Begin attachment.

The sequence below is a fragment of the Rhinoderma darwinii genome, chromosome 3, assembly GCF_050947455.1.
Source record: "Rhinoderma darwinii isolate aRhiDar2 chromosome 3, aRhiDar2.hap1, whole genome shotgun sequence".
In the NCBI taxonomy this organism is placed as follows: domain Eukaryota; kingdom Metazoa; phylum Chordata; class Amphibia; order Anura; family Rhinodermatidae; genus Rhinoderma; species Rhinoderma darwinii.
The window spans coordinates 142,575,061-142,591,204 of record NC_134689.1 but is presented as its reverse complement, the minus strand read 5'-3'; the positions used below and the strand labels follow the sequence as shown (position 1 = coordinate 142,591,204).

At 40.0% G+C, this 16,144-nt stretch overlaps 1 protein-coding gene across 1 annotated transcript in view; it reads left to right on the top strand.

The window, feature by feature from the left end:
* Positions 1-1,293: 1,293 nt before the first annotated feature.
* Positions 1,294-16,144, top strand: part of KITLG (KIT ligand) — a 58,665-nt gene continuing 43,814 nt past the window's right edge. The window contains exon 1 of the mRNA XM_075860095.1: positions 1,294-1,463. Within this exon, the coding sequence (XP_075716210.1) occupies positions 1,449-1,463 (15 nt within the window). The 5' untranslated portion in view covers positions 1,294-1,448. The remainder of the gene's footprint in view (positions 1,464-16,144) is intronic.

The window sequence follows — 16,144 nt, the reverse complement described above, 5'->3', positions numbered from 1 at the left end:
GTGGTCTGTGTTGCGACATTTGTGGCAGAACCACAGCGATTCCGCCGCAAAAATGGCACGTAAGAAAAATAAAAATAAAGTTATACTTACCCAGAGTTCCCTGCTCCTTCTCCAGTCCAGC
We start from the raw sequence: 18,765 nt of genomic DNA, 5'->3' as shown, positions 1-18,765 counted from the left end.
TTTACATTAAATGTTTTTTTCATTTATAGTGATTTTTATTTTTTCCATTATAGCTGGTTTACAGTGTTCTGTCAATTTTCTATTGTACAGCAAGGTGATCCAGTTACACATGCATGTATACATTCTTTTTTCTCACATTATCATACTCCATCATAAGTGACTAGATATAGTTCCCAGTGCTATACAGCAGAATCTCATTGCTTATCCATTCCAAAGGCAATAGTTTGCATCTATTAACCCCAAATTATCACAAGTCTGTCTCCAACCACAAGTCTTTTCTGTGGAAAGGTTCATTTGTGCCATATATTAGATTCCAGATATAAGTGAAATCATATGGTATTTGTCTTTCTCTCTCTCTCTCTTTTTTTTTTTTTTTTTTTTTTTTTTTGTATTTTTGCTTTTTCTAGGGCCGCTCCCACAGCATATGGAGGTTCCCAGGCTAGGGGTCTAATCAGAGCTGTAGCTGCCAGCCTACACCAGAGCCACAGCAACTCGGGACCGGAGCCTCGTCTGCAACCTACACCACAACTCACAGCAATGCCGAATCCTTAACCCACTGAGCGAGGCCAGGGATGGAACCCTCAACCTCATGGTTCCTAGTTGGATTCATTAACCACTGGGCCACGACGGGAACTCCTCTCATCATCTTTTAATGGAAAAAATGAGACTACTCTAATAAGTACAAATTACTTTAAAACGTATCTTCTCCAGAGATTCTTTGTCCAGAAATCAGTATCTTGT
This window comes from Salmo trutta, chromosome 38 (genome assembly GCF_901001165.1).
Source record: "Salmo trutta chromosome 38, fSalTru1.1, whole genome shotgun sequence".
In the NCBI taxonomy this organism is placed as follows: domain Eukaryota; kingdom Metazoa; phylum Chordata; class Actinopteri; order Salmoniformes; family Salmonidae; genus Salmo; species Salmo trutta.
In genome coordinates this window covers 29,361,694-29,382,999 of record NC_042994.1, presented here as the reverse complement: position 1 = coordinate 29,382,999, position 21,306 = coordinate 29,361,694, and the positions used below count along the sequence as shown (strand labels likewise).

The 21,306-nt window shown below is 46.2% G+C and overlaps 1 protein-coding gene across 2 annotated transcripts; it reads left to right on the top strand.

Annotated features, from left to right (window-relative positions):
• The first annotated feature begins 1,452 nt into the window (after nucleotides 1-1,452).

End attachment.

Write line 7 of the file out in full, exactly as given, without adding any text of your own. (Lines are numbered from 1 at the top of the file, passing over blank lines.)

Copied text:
* Positions 1-1,293: 1,293 nt before the first annotated feature.